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Our 5 favorite episodes from StartupCTO


Our 5 favorite episodes from StartupCTO

Podcast for engineering leaders

Think back to when you were first asked to step up as a manager. Maybe you’re the exception, but at this transition, most engineering managers realize that they have little understanding around how to actually lead a team.

Kevin Owocki (@owocki) and Miles Matthias (@miles_matthias) felt this way too, and decided to do something about it. Over the past few years they’ve interviewed engineering leaders on a variety of relevant topics and made these conversations available to the world via StartupCTO.

This podcast is perfect for engineering managers who enjoy hearing others’ perspectives on leading technical teams. Before you dive in, we’ve collected a list of our favorite episodes with some of the best moments from each.

Without further ado, here are our 5 favorite episodes from StartupCTO (in no particular order):

Scaling the Rocket Ship


While being the CTO of DigitalOcean, Julia Austin (@austinfish) is also a senior lecturer at Harvard Business School of Entrepreneurial Management, and an advisor and board member of multiple startups in the Boston area. In this episode, she shares lessons learned from scaling at the speed of a rocket ship. Our favorite moments:

  • “We keep adding all these people, why can’t we get more done?” When your hire more people, there’s more organization, more prioritization, and more communication required. Consider evaluating whether your processes are scalable before you scale your team.
  • “It’s important to have some structure in place—not because we want to have a hierarchy, but to have the ability to empower and enable teams.” Ultimately, having some form of a hierarchy will help give teams autonomy, and reduce the amount of bureaucracy that slows them down.
  • Don’t waste time taking on something that you’re not good at. Someone within your reach is good at it — find them. If it’s vital to your company — say, finance — and that person is not already in your org, hire them. It will save you (and maybe even your company) in the long run.
  • DigitalOcean retains engineers by encouraging their individual development. One way they do this is by offering “learning streams” that employees can sign up for, and call it the “DigitalOcean University”.

“Don’t put process in for the sake of process. Process should be elegant and light.”

Apart from scaling teams, Austin touches on topics like getting an MBA, early stage startups, and how DigitalOcean perceives their customers. Listen to her interview here→

Understanding People is a Superpower


You might have heard of Michael Lopp (better known as @rands) from Managing Humans, or Being Geek. In addition to actively writing about leadership, tech, and writing itself, Lopp is the VP of Engineering at Slack, and has previously lead teams at companies like Pinterest and Apple.

In this episode, Lopp articulates lessons he wishes he’d learned earlier, principles of effective management, leadership styles, and how writing and coding are similar.

Here’s what we learned about being an effective engineering manager:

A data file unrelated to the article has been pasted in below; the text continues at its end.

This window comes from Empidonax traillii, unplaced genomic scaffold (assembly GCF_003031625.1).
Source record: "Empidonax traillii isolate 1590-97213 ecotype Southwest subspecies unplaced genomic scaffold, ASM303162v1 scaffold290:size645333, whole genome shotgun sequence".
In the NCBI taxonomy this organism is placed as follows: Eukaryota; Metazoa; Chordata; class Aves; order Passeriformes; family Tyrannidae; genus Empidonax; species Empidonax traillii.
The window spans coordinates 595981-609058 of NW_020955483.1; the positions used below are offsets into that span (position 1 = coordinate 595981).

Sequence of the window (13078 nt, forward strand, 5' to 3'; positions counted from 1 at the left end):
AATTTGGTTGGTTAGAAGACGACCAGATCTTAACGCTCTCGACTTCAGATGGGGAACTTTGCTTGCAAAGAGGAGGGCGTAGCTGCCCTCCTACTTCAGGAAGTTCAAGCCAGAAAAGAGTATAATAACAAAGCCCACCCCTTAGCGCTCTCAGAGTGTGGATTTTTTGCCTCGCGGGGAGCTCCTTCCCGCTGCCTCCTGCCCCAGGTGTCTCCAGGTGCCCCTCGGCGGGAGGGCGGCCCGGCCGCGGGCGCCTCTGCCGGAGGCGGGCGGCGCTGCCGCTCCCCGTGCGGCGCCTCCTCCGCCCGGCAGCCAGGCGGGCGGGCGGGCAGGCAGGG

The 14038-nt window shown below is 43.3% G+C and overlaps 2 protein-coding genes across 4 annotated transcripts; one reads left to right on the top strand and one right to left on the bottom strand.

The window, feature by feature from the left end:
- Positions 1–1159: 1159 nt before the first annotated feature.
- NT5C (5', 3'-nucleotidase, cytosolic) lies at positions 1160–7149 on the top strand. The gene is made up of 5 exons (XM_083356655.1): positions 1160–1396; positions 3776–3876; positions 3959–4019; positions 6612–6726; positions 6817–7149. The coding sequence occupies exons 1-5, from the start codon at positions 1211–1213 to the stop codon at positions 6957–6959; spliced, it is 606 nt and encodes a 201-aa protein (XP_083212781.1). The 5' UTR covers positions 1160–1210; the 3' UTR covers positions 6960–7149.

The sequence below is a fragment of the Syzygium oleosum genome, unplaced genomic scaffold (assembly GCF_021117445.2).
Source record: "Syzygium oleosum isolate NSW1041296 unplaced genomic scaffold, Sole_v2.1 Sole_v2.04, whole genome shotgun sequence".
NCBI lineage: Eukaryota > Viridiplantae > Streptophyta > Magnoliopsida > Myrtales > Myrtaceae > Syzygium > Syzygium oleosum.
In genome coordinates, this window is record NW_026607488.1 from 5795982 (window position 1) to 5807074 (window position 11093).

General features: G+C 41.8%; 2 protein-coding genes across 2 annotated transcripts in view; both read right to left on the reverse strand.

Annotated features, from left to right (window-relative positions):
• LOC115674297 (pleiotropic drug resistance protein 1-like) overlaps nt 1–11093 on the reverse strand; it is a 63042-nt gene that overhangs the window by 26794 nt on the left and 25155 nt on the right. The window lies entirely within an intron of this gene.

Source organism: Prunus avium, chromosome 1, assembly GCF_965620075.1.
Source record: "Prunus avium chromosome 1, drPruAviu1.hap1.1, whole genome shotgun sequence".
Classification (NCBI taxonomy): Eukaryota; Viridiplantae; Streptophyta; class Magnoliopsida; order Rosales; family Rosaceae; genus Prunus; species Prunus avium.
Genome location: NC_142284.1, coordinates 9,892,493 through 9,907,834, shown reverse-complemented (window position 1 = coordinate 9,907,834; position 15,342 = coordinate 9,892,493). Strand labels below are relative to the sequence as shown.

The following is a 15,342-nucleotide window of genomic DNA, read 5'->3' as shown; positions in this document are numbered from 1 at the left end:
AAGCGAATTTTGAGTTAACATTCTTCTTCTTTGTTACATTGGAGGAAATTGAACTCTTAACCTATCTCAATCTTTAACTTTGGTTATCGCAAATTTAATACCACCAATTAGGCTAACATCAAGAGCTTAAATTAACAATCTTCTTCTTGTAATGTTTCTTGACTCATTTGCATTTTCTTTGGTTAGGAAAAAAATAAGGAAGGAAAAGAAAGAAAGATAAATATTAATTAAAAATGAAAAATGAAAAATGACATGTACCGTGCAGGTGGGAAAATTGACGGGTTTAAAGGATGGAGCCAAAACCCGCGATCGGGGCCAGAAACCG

• As a manager, your job is to “make the machine run well” by only focusing on people, processes, and the product. Listen, observe, and be realistic about what your strengths and weaknesses are. Stop doing the things that you’re bad at, and focus on creating differentiated value. So if you’re bad at something, find the person that’s good at it…
  • And delegate. Engineering managers are generally bad at delegation — our industry teaches engineers to devalue delegation, and are not rewarded for people-oriented skills. But it’s a vital to your growth as a leader. When Michael delegates work, it sounds like this: “here’s what winning looks like, here’s how we’re going to watch you win, and….Go.”
  • 1-1s: 30 minutes, every week (and don’t change them). Earlier in the week is better. Michael strongly recommends doing them: they build trust, and are a signaling mechanism. You can learn things like how your team is communicating, and how data is getting to you. They’ll help you stay connected with what’s going on in your team.

“I want the product to grow, but if I don’t have happy, talented, and productive engineers, I’m screwed. My main job is to figure out how can I get this group to thrive.

Listen to Understanding People is a Superpower→

Creative Engineers are the Leaders of the Software World


Jud Valeski (@jvaleski) has been part of technical teams at IBM, Netscape, Onebox, AOL, and most recently was the co-founder of Gnip (acquired by Twitter). In this interview, Valeski illustrates the value of creative developers, the importance of creativity in the development process, and shares how to make room for this type of exploration in your team.

Here’s what we learned about building a world-class culture:

  • “Never lose site of the value of these individuals”. Technical teams are often the most expensive thing in the room. “You have to be very careful about who you assemble and rally to be on that team.” And a lot of care typically goes into assembling that team. The challenge is then how to effectively deploy that resource.